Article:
• Interior designed without hard edges and corners so as to reduce risk of injury in accidents
  • Steering gear moved from the crash-prone area at the front of the car to the firewall, articulated steering column to prevent the dreaded lance effect in a crash.
  • As of 1967: Telescopic safety steering column and the dashpot in the steering wheel were added
  • Disc brakes on the front axle, as of 250 SL (1967) also on the rear axle
  • Nickname “Pagoda” was inspired by the inwardly curved (concave) lines of the hardtop
  • First Mercedes-Benz passenger car with radial ply tires 

Mercedes-Benz SL from the R 107 model series (1971 to 1989)

  • Further developed safety body
  • Frame/Floor system with different sheet thicknesses and resulting carefully defined crumple behaviour
  • Roll-over protection: High-strength A-pillars and windscreen frame with bonded-in glass
  • Tank in impact-protected area above rear axle
  • Special air ducting on the doors ensures low soiling of the side windows and exterior mirrors
  • Dirt-resistant broad-band rear lights
  • First SL generation with a V8 engine (350 SL and 450 SL, 1971)
  • Contactless transistorised ignition, Bosch K-Jetronic, hydraulic valve play compensation (1975)
  • First SL with catalytic converter (1985)
  • Evocative model designation 300 SL was revived (1985)
  • Constructive basis for the SLC luxury class coupés of the C 107 model series
  • Following the great rally successes of the SLC Coupés, a 235 kW/320 hp rally car based on the 500 SL was built for the 1981 season, but was not used. 

Mercedes-Benz SL from the R 129 model series (1989 to 2001)

  • Fully automatic roll-over bar even with the hardtop in place (deployment time: 0.3 seconds)
  • Highly stable integral seats with complete belt system and electrically powered adjustment functions
  • Drag coefficient of 0.32 (with hardtop)
  • Automatic electric-hydraulics for the folding soft top
  • World premiere of the draught stop
  • Adaptive Damping System ADS (optional)
  • High torsional stiffness due to elaborate body construction
  • First twelve-cylinder engine in an SL (1992)
  • The SL 60 AMG (280 kW/381 hp) was the first AMG model in the SL tradition (1993)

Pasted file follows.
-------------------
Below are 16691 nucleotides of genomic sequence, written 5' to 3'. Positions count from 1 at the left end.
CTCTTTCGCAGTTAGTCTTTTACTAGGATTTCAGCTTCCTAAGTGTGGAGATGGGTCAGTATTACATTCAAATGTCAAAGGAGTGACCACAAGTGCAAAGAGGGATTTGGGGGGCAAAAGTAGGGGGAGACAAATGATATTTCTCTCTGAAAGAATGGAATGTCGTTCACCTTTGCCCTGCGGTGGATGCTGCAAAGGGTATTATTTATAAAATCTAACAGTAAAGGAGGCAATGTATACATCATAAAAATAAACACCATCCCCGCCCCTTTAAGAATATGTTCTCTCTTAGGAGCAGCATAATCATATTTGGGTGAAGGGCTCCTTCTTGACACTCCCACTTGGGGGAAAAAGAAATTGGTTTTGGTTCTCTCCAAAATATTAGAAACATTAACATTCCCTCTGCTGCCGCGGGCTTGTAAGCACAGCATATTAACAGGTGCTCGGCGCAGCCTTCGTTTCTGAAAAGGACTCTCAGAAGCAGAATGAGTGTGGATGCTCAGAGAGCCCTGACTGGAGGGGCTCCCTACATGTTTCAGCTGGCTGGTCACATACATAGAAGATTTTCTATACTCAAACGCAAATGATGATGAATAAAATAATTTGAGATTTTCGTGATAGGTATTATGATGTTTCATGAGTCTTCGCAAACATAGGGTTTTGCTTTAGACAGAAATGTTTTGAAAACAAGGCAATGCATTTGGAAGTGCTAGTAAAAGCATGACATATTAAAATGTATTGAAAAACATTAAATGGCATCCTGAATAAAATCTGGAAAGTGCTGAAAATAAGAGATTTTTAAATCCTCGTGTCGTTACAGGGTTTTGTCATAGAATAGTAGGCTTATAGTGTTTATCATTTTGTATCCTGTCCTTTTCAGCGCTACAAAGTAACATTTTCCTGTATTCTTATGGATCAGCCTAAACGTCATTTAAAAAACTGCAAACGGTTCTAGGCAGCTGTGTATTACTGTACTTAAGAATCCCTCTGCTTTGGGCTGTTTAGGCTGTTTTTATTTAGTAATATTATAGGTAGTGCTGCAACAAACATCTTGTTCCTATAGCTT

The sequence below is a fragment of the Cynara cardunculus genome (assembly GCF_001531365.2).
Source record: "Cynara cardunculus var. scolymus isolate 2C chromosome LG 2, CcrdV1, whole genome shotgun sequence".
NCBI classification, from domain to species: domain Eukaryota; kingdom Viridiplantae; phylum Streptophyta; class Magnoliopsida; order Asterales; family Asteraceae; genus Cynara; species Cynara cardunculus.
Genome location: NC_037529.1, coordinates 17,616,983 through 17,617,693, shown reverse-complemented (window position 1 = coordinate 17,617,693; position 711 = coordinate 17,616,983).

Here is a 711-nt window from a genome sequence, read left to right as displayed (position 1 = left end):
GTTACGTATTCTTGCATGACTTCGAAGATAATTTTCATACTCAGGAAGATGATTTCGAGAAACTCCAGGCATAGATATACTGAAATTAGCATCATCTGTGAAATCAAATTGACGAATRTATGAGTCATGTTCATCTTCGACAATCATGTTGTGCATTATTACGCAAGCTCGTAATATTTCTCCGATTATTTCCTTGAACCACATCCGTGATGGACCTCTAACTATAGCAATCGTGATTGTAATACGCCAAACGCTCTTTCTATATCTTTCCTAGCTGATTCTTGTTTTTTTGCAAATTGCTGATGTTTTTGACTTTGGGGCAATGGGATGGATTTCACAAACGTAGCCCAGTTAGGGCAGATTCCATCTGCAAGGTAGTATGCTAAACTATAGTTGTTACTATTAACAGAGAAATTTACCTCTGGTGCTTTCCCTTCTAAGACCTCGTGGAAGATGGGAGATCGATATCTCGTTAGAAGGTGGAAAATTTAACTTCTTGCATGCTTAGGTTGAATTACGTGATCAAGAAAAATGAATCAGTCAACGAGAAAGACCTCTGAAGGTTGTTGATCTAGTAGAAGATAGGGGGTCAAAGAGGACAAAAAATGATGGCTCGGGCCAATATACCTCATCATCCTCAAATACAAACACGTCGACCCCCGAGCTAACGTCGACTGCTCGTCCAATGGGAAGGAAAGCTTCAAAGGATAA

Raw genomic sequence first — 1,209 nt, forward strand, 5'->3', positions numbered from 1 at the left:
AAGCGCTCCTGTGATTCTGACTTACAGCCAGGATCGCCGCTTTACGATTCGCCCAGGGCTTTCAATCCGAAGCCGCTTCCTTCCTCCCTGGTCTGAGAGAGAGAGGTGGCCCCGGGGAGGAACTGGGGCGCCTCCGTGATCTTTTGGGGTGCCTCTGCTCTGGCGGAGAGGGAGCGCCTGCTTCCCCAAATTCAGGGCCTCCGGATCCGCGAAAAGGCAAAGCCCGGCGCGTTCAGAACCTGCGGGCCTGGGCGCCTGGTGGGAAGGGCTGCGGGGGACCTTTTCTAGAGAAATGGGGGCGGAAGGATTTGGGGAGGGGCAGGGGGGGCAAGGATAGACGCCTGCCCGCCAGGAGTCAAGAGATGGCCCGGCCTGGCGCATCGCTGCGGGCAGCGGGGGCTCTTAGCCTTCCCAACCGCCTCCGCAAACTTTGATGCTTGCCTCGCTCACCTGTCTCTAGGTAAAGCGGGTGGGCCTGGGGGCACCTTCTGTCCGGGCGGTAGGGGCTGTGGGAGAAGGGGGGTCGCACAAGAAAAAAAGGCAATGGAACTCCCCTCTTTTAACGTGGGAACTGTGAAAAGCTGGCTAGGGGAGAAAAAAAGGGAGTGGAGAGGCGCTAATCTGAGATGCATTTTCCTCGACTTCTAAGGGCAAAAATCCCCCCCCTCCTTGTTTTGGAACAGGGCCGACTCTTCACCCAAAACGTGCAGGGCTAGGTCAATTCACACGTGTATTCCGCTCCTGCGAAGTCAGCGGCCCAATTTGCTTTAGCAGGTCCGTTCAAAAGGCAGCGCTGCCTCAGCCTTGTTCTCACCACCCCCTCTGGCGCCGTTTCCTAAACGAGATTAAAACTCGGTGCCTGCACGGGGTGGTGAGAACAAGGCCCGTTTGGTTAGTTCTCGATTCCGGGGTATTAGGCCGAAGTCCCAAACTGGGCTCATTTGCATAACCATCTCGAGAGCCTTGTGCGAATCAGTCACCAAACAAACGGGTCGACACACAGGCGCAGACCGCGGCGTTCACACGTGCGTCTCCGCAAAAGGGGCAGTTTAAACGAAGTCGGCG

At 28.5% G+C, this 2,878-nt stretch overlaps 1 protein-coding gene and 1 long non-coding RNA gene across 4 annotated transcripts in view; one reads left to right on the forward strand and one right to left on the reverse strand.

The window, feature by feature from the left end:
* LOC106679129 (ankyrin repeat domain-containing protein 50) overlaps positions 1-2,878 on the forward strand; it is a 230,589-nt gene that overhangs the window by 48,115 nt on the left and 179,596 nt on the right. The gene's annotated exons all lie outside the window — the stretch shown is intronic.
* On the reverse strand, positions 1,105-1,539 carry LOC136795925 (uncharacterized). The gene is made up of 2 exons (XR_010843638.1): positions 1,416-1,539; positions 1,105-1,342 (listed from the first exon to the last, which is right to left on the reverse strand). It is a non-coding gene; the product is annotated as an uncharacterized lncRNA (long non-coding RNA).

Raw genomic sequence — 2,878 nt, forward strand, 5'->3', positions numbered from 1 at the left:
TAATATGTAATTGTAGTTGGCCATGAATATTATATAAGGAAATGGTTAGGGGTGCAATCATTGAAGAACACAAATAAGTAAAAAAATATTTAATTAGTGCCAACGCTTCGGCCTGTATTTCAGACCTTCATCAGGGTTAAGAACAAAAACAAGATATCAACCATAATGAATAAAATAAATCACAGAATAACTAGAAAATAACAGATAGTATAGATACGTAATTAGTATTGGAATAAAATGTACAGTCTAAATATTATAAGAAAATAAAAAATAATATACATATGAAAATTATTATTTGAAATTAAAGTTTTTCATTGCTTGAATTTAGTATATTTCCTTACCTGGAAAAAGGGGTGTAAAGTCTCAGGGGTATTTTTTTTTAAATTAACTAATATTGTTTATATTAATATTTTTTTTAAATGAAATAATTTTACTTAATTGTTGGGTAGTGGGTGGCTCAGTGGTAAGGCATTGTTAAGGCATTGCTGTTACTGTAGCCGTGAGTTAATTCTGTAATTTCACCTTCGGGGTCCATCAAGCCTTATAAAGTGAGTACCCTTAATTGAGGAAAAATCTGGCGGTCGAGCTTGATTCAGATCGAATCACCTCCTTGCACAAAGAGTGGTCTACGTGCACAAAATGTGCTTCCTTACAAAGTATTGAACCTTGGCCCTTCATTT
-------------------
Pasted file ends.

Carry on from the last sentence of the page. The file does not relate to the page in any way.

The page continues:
• Electronic Stability Program ESP® (1995)
  • Newly developed five-speed automatic with torque converter lockup clutch in the SL 500 and SL 600 (1995)
  • Brake Assist BAS (1996)
  • Cruise control down to 30 km/h (1996)
  • Top-of-the-range SL 73 AMG 7.3-litre engine (386 kW/525 hp, 1999) 

Mercedes-Benz SL from model series R 230 (2001 to 2012)

  • Folding Vario roof with sophisticated articulation mechanism and a deployment time of only 16 seconds
  • Design details reminiscent of the 300 SL of the 1950s
  • Full functionality of the sensor-controlled roll-over bar even with the folding Vario roof closed
  • Chassis with Active Body Control ABC
  • New head-thorax airbags in the doors
  • Drag coefficient of 0.29 (vehicle closed)
  • Use of lightweight components for best fuel economy
  • SL 65 AMG with V12 biturbo engine (450 kW/612 hp) was the world’s most powerful series production roadster (2004)
  • New front design as part of the facelift (2008)
  • SL 63 AMG modified for the racetrack as the official Formula One Safety Car (2008 and 2009)

Mercedes-Benz SL from the R 231 model series (2012 to 2020)

  • Body and other components made almost entirely of aluminium: While offering greater inside space, the car was up to 140 kilograms lighter than the predecessor model series
  • Boot lid as a composite construction made of steel and plastic
  • Improved side impact protection through solid external side members
  • Body-in-white construction up to 110 kilograms lighter than predecessor, at the same time with 20 per cent higher torsional stiffness
  • Engines up to 29 per cent more economical
  • Folding Vario roof made of double-skin roof elements with magnesium frame and plastic panelling
  • Available with optional glass roof and MAGIC SKY CONTROL – with adjustable tint and transparency
  • Drag coefficient of 0.27 (vehicle closed)
  • HANDS-FREE ACCESS: Hands-free and contactless opening of the boot lid via foot movement in front of a sensor in the bumper
  • Electromechanical direct steering with speed-dependent steering power assistance and transmission ratio which was variable by adjusting the steering wheel angle
  • Folding Vario roof with MAGIC SKY CONTROL (optional equipment): Glass roof with switch-controlled tint and transparency settings
  • MAGIC VISION CONTROL: Adaptive windscreen washer system with direct washing function through the wiper blades
  • Sun-reflective leather for the seats
  • Sound system with front bass system
  • SL 65 AMG: (V12 engine with 463 kW (630 hp) and 1,000 newton metres

Related Material 

300 SL Auction Results 2014 - 2020